Over their heads.
You've always been careful to conform to the pecking order in your office. In fact, you're a stickler for adhering to company protocol at any and all costs. So, of course, you know that a good employee isn't supposed to break protocol by going over the boss' head. You know that you certainly never would, But don't say never so fast. You don't know when you might find yourself in a situation where the rules of office politics can be broken.
"What kind of situation could that be?" you may be wondering. Say you are strongly encouraged by your manager to participate in a secret project with illegal or unethical undertones. Would you hesitate to report him or her to the big boss? Or what if you and your supervisor get into a severe dispute that human resources is unable to settle? Would you be able to request another meeting with all the relevant parties, including your supervisor's boss?
Cringing at the thought is a perfectly normal reaction. After all, in a normal, fully functional corporate environment, disrupting the hierarchy by breaching protocol is definitely a no-no. "There are, however, certain times when circumventing the chain of command may be a rational move," says Sandra K. Allgeier, human resources director for a Kentucky financial services firm, in the book Career Smarts: 201 Guiding Principles From the World's Best and Brightest by Russell Wild (Clear Light Publishers, $14.95). She offers three exceptions to the rule:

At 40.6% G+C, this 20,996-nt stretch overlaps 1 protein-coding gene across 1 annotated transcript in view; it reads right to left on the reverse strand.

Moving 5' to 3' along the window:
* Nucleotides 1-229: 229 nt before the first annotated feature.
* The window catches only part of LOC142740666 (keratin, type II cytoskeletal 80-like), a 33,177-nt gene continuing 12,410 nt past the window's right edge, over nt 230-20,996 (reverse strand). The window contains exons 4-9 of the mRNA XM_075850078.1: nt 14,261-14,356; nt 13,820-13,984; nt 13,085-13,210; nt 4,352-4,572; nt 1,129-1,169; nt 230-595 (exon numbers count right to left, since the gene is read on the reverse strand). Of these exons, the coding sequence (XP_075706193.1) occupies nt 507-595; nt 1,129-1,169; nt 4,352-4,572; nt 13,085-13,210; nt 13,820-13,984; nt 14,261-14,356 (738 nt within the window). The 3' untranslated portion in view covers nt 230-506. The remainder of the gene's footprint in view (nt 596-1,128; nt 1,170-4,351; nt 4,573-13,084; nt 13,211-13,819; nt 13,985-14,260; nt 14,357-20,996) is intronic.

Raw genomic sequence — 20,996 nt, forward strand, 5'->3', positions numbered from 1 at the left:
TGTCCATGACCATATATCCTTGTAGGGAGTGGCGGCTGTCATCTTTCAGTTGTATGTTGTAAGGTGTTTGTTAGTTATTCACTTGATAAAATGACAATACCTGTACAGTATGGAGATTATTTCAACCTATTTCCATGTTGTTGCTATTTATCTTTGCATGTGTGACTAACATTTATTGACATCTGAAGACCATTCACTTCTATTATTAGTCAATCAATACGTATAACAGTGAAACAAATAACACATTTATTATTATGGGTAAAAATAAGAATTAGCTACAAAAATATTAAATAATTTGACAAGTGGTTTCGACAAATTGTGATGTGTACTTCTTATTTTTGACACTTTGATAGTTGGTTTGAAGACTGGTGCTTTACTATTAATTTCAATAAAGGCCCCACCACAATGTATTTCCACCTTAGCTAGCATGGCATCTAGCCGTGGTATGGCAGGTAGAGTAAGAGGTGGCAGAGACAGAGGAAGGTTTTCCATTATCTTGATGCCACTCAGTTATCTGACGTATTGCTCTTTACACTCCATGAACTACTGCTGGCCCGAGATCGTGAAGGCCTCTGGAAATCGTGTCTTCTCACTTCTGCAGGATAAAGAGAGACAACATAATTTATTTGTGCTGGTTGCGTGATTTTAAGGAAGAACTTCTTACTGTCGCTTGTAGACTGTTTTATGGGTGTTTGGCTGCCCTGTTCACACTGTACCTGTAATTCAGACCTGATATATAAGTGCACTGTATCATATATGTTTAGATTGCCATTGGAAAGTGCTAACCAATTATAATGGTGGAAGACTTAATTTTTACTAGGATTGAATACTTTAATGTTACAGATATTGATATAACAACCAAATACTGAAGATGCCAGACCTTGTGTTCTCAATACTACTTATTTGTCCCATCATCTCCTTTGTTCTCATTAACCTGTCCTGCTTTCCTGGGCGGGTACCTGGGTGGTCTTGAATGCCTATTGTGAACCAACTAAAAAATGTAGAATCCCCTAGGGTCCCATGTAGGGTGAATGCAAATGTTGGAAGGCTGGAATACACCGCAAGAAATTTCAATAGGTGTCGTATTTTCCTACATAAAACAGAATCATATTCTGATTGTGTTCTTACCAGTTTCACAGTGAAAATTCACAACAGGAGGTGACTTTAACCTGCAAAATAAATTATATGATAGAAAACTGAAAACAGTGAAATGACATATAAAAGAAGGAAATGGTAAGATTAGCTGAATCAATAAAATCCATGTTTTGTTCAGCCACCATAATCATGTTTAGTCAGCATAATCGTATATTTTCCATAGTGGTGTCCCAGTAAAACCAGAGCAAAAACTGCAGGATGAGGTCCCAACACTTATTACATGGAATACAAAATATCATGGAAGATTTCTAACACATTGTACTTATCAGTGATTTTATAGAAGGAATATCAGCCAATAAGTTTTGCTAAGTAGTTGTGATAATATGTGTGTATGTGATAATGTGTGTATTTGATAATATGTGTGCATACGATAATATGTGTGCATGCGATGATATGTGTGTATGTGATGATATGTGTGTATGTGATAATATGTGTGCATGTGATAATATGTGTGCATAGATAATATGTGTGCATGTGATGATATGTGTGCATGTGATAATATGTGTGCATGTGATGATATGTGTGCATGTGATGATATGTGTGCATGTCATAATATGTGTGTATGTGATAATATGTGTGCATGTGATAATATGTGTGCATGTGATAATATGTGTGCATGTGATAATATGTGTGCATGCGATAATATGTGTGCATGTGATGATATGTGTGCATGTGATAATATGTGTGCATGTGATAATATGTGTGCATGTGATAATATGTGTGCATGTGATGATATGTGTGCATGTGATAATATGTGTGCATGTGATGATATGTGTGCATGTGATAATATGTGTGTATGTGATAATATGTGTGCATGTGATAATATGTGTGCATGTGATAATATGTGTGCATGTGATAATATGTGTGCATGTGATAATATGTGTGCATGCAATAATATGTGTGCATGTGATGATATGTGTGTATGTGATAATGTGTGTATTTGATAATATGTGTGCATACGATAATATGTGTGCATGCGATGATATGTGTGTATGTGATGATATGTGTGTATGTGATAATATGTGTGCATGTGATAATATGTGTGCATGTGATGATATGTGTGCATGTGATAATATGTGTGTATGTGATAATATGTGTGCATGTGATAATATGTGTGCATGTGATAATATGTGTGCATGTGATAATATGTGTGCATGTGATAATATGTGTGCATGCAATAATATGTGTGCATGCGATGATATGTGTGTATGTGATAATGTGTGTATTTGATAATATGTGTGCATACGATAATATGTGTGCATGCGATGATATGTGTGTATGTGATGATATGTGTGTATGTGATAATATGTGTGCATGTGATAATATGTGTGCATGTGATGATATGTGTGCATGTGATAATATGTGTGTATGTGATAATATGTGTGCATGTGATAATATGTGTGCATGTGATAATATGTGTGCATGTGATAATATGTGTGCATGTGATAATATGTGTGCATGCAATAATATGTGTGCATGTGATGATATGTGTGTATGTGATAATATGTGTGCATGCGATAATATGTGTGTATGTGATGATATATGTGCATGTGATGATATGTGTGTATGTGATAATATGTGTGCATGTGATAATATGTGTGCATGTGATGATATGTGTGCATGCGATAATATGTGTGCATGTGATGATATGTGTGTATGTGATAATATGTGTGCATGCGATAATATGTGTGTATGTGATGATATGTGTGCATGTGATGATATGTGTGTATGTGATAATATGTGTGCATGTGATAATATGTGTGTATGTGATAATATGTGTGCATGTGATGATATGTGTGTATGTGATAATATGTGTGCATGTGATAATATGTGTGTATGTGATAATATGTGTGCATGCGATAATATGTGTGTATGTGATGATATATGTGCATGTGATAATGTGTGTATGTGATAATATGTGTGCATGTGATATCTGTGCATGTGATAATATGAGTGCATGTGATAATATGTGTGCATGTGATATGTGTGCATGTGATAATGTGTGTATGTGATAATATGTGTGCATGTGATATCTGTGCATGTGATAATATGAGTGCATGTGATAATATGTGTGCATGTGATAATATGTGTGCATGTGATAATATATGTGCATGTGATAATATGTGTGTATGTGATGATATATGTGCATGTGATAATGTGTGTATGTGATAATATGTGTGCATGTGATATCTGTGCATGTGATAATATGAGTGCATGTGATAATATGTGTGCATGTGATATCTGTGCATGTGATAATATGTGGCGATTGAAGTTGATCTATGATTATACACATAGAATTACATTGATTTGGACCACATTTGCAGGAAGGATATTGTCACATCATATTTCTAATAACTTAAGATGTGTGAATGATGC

Exception #1: To report illegal or unethical behavior. If you know that your boss is doing something unethical--or is asking you to participate--you should report this to the head of the internal audit department or the human resources director. Some larger companies even have chief ethics officers.
Exception #2: To settle a major dispute. If you and your boss enter a verbal altercation, consider requesting a sit-down meeting with his or her boss. Chances are your boss will feel threatened by this. "On the other hand," says Allgeier, "it will be less threatening than his finding out after the fact that you flew over his head."
Exception #3: To keep upper management abreast of your activity. Say you're about to work on a project that the higher ups want to know more about. If you've made it a point to keep them abreast of your activity from the beginning--via copies of the status reports you send to your boss, for instance--you should be fine. Just find out what company policy is or check with the HR director to make sure.
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|Author:||Clarke, Robyn D.|
|Article Type:||Brief Article|
|Date:||Dec 1, 2000|
|Next Article:||Find your working way.|